Andrea Bernardi
Country Manager Mexico

Playing Long from the Very Beginning

Wed, 02/21/2018 - 15:25

One of the major cornerstones achieved by Mexico is the success of its long-term electricity auctions. With a committed investment resulting from the first and second editions of US$6.6 billion and the successful conclusion of the third auction, which showcased an average tariff of US$20, the lowest yet, Mexico’s potential is slowly developing. Andrea Bernardy, Country Manager Mexico of EPC company Enerray, believes that the auctions have been cautious, but strong. “The cautious implementation of the Energy Reform has been beneficial in a way because it has allowed the market to develop according to a long-term vision.”

Companies entering a developing market often need the support of experienced players, such as Enerray, a leader in the design, installation and maintenance of utility-scale and industrial photovoltaic systems. The company itself entered Mexico long before the Energy Reform took place and as a result, it can offer added value and expertise. “Enerray’s strategy was focused on entering countries that had high energy demand and high sun availability,” says Bernardy. “We decided to enter Mexico in 2007, before the Energy Reform provided greater incentives for companies to enter the country. We recognized that Mexico did not need incentives to be economically attractive and therefore made the tactical decision to be a first entrant with a long-term vision compared to companies that are now spending money to enter the market without the proper knowledge and network. All these years have allowed us to focus on business development activities and to be ready for when the market booms, which is what is happening now.”

Bernardy finds in Mexico a wide range of possibilities for developing projects because it has “a utility-scale sector with long-term contracts offered by the auctions while also opening opportunities for bilateral contracts with qualified suppliers and distributed generation for on-site self-supply.” Until now, Enerray has played an EPC role in the Mexican sector that allowed it to be as close to the market as possible, to listen to its needs and be prepared to offer the best service possible, Bernardy says. 

As an EPC, its job is to reassure its energy generation customers that production will not stop. “Our offer includes a performance warranty that few players in the market provide. This warranty states that under certain conditions we guarantee the working hours and performance of the plant,” Bernardy says. “With this performance warranty the client knows how much the plant will produce, and if the plant does not comply with this performance then Enerray is committed to pay for any ensuing damage.” A commitment level of such magnitude can only be offered by a company that has a longterm vision with its clients, he continues. “We want our clients to make a  profit from their investments.”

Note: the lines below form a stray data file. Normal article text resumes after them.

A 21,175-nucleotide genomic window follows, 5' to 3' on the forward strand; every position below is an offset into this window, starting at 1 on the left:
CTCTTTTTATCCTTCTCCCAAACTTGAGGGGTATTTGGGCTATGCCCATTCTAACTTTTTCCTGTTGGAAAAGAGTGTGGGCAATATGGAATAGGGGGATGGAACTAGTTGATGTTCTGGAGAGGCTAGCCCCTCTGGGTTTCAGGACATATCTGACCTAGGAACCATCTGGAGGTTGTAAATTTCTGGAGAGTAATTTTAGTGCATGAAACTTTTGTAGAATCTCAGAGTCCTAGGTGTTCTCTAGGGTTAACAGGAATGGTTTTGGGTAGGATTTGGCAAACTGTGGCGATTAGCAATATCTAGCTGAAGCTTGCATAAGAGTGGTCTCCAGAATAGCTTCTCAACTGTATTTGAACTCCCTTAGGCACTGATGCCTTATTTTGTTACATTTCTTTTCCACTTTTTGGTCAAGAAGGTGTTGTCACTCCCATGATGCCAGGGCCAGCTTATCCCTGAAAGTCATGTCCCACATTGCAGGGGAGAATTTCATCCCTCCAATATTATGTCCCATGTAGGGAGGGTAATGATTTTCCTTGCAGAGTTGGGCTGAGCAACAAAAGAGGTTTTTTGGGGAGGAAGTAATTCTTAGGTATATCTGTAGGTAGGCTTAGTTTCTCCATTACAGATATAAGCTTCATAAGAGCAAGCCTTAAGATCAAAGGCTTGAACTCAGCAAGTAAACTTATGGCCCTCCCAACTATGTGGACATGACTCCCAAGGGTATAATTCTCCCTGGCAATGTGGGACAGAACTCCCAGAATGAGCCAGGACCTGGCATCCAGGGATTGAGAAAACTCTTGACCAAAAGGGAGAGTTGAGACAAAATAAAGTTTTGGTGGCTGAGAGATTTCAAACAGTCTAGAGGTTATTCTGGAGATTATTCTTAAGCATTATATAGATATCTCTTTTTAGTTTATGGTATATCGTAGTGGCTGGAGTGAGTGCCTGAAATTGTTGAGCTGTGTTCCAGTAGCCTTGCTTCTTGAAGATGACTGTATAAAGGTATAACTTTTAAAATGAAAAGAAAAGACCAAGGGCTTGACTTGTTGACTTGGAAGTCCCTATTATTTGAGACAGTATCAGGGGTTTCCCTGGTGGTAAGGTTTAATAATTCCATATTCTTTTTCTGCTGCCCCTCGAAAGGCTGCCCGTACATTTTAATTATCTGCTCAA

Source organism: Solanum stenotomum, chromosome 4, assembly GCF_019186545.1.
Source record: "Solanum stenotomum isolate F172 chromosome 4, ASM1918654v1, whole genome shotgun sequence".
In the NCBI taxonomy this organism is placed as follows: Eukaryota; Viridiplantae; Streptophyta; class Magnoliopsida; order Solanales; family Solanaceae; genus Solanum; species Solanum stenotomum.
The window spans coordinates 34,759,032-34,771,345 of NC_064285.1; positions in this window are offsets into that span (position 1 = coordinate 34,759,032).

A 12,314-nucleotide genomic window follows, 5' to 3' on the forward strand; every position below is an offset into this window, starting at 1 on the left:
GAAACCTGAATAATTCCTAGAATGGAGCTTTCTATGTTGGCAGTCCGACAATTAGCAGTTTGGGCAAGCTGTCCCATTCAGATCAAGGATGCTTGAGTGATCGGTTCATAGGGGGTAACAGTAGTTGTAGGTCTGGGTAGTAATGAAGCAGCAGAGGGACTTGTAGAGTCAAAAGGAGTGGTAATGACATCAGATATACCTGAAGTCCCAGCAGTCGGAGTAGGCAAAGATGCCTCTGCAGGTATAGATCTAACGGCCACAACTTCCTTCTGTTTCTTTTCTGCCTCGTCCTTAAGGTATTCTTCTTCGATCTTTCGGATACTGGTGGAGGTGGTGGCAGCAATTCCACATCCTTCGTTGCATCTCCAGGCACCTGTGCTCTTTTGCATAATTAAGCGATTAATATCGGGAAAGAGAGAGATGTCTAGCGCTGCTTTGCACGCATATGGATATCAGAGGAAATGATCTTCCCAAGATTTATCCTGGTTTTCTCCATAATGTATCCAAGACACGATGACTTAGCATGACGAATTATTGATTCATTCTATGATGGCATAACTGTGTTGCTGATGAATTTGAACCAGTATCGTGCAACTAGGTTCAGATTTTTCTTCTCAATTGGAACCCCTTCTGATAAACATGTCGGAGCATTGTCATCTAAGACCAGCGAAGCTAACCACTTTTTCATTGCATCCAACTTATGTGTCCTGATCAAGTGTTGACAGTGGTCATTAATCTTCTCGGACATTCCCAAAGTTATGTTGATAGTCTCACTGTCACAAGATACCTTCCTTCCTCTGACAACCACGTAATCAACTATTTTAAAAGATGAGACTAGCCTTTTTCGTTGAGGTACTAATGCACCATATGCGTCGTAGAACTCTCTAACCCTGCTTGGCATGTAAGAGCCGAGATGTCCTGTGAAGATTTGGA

In an innovation-driven market such as energy, being a first mover does play a role. “One of the opportunities we have identified is offering customers, such as qualified users, offtakers, generators and other investors, the possibility to get energy by investing in the development of a certain utilityscale plant together with other customers, and then offering the customer a portion of the energy generated that is proportional to its investment,” says Bernardy.

Starting a ground-breaking project like that is no easy task but as of June 2017, 50 percent of the required players had already signed letters of interest to start financing the 100MW project. Bernardy explains the benefits of it: “Under the old EPC scheme, a utility-scale project of 100-200MW would restrict us to only one client. Now, with that same plant we can tackle more clients. This project will also offer us a constant supply of capital for several years. This type of offer is not yet present in the market and developing it will give us an advantage,” he says. “And it will have the Enerray seal of quality.”